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Old 11-25-2018, 08:12 PM
 
Location: Kirkland, WA (Metro Seattle)
3,719 posts, read 3,005,829 times
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Quote:
Originally Posted by RMESMH View Post
I remember paying $100 a seat in 1984 for front row center (Seats #1 and #2, Row 1) for a big name concert from a ticket broker in California. Seats in the second row (albeit table seating), in the section just to the left of center, for Lady Gaga's December 28th show at the Monte Carlo in Las Vegas are $5,500 each plus fees from Ticketmaster.
Tough luck. No such thing as "too expensive," only insufficient income or will.

I bought front row stage right in Lincoln, Nebraska for Rush in 2015 for about $400, cheapest in the country. That, plane flight and overnight in Lincoln was less than the cost of-same in my home town, Seattle, which was $1,300 for front row (aftermarket). Great show in Lincoln, plus a mini-vacation too. Suffice to say I'll never be in Lincoln again, though.

$275 for Rush c. 15th row center, main floor, MGM Grand Thanksgiving 2012. Helluva deal plus a couple days in Vegas, a more-interesting destination for sure.

There are relative deals to be found, on super groups. I see the 'Stones are coming to Seattle May 2019; smallest venue looks like Jacksonville, FL. Might want to work it that way. See 'will', above.
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Old 11-26-2018, 07:55 AM
 
Location: East of Seattle since 1992, originally from SF Bay Area
28,883 posts, read 52,179,635 times
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With streaming now, the artists make their money on concerts, actual media sales are way down from the old days when we could go to a big name concert for $5 or less. I went to many when living near San Francisco in the late 60s-early 70s, but also spent a lot of money on record albums, then 8 track tapes, and eventually cassettes. By the time the CD came out

it was starting to shift to higher priced concerts and more streaming or illegal copying.



https://www.statista.com/statistics/...ry-since-1999/
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Old 11-26-2018, 11:10 AM
 
11,592 posts, read 17,111,499 times
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I payed $16.50 to bag a 3rd row seat to see the Stones on the 1981 tour. Still had to hit the old man up for some t-shirt money.

I scalped for their 1989 tour and payed $85 for a nosebleed seat.

The upcoming 2019 tour? I shudder to think about it.
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Old 11-26-2018, 01:57 PM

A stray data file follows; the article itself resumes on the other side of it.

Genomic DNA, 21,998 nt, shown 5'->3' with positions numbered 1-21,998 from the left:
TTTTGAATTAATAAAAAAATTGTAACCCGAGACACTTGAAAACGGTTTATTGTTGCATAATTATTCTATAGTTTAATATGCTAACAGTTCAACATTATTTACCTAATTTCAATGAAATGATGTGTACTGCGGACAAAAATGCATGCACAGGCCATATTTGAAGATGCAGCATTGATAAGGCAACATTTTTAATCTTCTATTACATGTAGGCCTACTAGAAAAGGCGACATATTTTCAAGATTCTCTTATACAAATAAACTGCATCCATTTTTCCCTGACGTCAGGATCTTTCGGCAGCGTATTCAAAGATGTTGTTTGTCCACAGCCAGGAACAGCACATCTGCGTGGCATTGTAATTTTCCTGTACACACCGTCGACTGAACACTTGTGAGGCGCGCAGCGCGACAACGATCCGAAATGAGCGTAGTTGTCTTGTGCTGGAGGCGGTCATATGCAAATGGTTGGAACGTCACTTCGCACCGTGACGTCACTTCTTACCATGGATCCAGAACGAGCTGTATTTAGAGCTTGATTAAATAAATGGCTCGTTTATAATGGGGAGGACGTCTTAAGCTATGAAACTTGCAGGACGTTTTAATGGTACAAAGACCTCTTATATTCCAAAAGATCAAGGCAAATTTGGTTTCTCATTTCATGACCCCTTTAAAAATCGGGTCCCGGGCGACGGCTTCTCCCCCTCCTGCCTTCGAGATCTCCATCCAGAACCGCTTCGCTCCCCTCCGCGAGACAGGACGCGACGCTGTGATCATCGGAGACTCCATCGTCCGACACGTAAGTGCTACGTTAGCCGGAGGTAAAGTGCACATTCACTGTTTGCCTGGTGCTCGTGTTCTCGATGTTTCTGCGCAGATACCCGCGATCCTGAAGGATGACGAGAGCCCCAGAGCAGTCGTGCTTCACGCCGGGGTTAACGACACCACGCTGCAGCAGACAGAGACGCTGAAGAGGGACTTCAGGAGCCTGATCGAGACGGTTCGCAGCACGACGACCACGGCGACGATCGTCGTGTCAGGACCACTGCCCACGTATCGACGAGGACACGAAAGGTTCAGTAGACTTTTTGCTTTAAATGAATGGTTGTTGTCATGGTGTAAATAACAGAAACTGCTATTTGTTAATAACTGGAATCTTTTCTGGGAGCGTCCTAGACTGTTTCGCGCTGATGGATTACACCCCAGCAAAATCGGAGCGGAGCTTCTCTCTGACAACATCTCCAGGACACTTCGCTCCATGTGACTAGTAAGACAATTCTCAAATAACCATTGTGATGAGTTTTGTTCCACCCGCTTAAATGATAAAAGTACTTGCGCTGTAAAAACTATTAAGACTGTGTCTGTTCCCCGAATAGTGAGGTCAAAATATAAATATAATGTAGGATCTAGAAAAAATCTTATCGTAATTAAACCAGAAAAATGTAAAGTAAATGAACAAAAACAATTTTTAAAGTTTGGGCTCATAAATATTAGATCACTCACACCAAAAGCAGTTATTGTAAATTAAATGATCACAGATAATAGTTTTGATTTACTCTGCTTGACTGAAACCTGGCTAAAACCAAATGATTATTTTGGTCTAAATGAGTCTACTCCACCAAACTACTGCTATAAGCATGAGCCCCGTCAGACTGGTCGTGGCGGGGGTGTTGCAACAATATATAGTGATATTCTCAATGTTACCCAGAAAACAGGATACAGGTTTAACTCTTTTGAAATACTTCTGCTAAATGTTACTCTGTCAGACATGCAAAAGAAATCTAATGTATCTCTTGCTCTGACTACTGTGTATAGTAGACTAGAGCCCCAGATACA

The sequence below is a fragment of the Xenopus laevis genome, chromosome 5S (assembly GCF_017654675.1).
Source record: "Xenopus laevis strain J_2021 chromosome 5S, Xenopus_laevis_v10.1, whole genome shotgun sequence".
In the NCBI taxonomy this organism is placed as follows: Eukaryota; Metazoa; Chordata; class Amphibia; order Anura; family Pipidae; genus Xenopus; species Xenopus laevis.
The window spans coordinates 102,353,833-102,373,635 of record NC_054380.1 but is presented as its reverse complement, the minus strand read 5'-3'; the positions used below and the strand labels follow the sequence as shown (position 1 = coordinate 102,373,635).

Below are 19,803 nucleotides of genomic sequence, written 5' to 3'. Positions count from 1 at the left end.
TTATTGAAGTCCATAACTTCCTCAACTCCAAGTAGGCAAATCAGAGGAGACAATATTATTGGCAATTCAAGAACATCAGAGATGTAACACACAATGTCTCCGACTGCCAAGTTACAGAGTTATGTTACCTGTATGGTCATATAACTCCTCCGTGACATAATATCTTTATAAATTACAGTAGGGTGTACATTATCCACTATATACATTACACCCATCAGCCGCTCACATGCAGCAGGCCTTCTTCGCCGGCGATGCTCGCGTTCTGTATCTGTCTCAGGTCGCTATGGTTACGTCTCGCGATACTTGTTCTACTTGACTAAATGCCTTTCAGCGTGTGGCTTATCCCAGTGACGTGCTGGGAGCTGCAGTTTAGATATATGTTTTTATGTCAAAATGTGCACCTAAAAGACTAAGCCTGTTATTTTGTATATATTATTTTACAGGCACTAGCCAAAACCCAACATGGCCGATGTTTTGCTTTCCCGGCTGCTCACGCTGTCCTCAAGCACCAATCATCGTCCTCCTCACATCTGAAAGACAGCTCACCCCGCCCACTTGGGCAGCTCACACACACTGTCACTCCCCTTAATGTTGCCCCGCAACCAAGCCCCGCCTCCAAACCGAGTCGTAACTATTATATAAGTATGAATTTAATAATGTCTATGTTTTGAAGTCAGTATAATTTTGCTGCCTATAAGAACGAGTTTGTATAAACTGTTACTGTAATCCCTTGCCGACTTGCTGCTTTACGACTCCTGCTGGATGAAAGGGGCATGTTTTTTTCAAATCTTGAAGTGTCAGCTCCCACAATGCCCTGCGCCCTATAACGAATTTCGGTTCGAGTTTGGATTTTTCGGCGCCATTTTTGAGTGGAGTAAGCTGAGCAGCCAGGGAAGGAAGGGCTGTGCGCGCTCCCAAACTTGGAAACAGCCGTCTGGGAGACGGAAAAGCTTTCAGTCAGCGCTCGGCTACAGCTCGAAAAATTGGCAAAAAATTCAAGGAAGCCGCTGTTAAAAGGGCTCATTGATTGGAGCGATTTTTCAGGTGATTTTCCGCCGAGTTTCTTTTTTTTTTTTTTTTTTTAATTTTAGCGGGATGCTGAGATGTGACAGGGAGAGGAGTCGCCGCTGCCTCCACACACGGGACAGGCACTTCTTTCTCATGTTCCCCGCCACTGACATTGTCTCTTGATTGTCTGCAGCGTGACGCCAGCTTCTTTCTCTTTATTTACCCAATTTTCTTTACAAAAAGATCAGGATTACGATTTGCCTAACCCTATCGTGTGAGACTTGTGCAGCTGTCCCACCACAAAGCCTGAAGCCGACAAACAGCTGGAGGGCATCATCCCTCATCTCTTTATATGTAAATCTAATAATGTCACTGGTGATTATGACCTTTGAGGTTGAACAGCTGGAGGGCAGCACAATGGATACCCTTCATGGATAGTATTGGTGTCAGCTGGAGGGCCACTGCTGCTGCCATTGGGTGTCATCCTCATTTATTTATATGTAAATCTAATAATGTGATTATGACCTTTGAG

Location: Forest bathing
1,516 posts, read 824,684 times
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Or, you could become a professional concert photographer and be up front for the first 3 songs. Sadly, this too, is disappearing for free lancers unless you work for a newspaper or magazine, on line or print. Or, you get relegated to the soundboard.

I used to do this for the Seattle Weekly until 2008 and the Great Recession. I shot UFO, My Morning Jacket, Ten Years After, Queensryche, Jethro Tull for them or free lance. I used to shoot for a Midwest Festival but the bands they signed were more of the extreme heavy metal. But, I did get up front for the first three for a Iron Maiden, Def Leoperd, Halestorm, Slipknot, Shinedown, Judas Priest, Rob Zombie, KISS, Marilyn Manson, and Johnny Depp with Alice Cooper to name a few.

P
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Old 11-27-2018, 11:09 AM
 
1,701 posts, read 1,105,599 times
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The market decides, why charge $10 when people are willing to pay $20,why charge $20 when people are willing to pay $40 and so on.Plus don't forget bands make very little from cd sales that's to the internet.
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Old 11-27-2018, 01:09 PM
 
Location: BFE
883 posts, read 234,601 times
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Quote:
Originally Posted by hifijohn View Post
The market decides, Ö..
Yes. Supply and Demand. Simple Econ 101.
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Old 11-29-2018, 11:45 PM
 
Location: Bel Air, California
20,879 posts, read 21,049,849 times
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because that one guy figured out how to pirate artists copyrighted music and now they're trying to get even
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Old 11-30-2018, 12:52 AM
 
7,810 posts, read 8,263,194 times